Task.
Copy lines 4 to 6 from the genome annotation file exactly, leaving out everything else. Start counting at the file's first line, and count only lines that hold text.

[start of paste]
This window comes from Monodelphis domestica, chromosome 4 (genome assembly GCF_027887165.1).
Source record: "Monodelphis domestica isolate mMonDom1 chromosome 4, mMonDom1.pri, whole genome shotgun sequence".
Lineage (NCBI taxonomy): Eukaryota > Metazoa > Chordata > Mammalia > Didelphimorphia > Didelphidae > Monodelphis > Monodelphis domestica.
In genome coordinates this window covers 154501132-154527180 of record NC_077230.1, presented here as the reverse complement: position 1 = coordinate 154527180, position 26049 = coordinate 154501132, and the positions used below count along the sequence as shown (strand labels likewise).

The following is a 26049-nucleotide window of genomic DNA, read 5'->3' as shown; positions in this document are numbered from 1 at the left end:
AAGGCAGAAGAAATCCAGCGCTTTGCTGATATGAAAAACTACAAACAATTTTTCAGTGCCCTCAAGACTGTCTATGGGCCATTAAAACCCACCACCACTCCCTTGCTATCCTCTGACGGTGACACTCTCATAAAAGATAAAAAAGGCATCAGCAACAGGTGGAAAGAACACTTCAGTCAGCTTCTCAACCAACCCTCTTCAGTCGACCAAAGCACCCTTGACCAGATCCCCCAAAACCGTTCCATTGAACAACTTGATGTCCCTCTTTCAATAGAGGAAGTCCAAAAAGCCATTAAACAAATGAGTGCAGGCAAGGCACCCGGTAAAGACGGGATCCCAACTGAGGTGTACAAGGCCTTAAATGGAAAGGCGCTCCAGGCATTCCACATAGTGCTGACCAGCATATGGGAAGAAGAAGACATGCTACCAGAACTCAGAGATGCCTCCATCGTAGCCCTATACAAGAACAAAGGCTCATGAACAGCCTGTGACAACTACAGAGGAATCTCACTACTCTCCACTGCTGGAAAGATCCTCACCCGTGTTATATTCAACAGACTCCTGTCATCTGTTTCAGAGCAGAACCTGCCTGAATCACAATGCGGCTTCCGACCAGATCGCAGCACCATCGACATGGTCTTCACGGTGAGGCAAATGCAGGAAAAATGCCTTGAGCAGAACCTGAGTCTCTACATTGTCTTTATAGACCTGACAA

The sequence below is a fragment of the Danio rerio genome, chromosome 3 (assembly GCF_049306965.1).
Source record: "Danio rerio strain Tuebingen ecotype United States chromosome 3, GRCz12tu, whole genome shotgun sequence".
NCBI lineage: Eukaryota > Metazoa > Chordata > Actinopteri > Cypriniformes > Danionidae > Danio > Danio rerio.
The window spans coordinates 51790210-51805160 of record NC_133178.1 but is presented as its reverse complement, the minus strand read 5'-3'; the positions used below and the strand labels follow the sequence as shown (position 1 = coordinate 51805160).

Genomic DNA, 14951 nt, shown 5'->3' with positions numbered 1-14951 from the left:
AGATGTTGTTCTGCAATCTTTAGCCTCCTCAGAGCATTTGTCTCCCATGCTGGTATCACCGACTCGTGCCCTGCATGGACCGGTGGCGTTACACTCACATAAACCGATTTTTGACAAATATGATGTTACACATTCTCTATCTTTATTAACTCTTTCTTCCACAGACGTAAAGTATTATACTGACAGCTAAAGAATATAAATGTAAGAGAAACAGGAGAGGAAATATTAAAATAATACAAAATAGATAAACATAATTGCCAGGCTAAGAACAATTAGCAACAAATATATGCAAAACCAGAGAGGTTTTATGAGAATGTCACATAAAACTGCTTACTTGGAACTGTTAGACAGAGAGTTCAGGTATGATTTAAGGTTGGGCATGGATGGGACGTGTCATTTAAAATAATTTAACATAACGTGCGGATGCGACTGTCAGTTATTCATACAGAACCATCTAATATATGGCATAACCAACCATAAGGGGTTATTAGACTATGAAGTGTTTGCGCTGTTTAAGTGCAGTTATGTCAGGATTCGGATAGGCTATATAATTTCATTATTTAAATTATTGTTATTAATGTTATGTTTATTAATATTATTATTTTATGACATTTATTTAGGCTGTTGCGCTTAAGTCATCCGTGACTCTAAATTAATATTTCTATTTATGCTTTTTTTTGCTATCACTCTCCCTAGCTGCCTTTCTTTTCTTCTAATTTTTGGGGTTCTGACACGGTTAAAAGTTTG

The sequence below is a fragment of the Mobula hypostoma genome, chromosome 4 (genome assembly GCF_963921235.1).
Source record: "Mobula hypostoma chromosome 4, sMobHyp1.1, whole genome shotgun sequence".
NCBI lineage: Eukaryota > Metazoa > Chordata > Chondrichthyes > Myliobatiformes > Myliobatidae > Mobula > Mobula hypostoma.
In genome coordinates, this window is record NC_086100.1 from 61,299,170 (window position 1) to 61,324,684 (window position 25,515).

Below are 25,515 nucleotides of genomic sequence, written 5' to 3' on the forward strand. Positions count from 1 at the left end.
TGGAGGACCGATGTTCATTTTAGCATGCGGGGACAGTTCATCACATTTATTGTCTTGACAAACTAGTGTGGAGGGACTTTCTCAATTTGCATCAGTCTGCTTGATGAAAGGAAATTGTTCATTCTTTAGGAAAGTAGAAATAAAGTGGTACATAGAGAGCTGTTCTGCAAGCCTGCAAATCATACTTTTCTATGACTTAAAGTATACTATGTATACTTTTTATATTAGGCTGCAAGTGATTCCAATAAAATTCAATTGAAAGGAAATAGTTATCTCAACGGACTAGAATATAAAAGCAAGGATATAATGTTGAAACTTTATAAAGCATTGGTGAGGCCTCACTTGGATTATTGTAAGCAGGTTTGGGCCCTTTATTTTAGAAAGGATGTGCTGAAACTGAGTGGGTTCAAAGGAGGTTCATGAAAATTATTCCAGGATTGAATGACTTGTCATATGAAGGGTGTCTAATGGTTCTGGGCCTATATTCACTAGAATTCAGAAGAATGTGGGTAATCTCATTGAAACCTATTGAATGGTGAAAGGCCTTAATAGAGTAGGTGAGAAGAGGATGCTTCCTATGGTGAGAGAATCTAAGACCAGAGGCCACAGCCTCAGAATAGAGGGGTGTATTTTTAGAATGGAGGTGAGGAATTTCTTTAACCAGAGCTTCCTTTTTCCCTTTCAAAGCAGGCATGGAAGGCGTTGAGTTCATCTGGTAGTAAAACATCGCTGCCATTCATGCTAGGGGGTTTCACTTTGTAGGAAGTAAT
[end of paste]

In genome coordinates this window covers 154501132-154527180 of record NC_077230.1, presented here as the reverse complement: position 1 = coordinate 154527180, position 26049 = coordinate 154501132, and the positions used below count along the sequence as shown (strand labels likewise).

The following is a 26049-nucleotide window of genomic DNA, read 5'->3' as shown; positions in this document are numbered from 1 at the left end:
AAGGCAGAAGAAATCCAGCGCTTTGCTGATATGAAAAACTACAAACAATTTTTCAGTGCCCTCAAGACTGTCTATGGGCCATTAAAACCCACCACCACTCCCTTGCTATCCTCTGACGGTGACACTCTCATAAAAGATAAAAAAGGCATCAGCAACAGGTGGAAAGAACACTTCAGTCAGCTTCTCAACCAACCCTCTTCAGTCGACCAAAGCACCCTTGACCAGATCCCCCAAAACCGTTCCATTGAACAACTTGATGTCCCTCTTTCAATAGAGGAAGTCCAAAAAGCCATTAAACAAATGAGTGCAGGCAAGGCACCCGGTAAAGACGGGATCCCAACTGAGGTGTACAAGGCCTTAAATGGAAAGGCGCTCCAGGCATTCCACATAGTGCTGACCAGCATATGGGAAGAAGAAGACATGCTACCAGAACTCAGAGATGCCTCCATCGTAGCCCTATACAAGAACAAAGGCTCATGAACAGCCTGTGACAACTACAGAGGAATCTCACTACTCTCCACTGCTGGAAAGATCCTCACCCGTGTTATATTCAACAGACTCCTGTCATCTGTTTCAGAGCAGAACCTGCCTGAATCACAATGCGGCTTCCGACCAGATCGCAGCACCATCGACATGGTCTTCACGGTGAGGCAAATGCAGGAAAAATGCCTTGAGCAGAACCTGAGTCTCTACATTGTCTTTATAGACCTGACAA